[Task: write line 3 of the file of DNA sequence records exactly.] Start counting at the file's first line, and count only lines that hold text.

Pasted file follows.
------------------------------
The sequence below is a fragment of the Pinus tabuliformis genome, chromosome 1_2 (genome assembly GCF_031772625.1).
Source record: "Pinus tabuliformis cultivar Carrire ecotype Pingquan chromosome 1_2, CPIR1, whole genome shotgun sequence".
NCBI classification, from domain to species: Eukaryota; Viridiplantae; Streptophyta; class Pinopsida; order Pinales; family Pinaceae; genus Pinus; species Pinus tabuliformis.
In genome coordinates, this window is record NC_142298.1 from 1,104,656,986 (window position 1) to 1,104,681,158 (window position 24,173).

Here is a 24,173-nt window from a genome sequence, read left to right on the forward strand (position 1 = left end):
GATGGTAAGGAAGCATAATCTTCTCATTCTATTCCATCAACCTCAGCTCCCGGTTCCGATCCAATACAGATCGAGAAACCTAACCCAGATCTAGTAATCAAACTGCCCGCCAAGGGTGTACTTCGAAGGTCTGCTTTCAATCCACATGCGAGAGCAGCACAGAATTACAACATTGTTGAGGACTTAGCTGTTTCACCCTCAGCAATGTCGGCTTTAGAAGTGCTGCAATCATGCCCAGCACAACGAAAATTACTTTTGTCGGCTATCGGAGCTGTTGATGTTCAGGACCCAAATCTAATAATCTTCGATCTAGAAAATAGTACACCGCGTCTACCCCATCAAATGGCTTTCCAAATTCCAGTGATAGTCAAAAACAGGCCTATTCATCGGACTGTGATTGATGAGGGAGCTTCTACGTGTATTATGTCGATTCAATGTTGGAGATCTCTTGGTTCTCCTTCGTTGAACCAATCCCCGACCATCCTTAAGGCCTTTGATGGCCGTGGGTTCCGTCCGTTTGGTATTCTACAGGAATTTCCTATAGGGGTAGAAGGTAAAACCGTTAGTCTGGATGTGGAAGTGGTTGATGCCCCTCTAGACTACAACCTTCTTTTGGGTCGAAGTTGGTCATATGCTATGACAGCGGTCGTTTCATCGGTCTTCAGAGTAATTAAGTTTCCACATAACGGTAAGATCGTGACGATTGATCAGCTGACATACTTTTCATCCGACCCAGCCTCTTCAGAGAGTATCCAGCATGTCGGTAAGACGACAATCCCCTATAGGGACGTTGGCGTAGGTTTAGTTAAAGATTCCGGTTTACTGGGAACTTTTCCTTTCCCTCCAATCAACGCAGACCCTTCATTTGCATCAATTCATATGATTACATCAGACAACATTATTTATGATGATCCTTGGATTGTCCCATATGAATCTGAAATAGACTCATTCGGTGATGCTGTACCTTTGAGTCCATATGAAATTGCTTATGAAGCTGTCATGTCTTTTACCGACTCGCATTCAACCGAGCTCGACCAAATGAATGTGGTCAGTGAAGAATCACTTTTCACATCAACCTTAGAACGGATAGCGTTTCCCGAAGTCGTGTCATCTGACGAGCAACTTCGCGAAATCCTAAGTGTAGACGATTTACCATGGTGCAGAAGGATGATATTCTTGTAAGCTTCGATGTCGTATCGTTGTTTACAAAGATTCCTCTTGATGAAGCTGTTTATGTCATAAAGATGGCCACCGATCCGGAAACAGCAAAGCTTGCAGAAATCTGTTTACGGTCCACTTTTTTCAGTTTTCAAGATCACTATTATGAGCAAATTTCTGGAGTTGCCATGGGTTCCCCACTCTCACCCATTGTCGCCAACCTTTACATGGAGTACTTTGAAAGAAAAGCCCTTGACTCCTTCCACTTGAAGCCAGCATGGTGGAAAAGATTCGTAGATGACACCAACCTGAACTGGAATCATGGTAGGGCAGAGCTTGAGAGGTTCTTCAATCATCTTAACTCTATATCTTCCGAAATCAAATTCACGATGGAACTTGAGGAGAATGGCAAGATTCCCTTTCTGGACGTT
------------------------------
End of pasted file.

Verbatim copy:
NCBI classification, from domain to species: Eukaryota; Viridiplantae; Streptophyta; class Pinopsida; order Pinales; family Pinaceae; genus Pinus; species Pinus tabuliformis.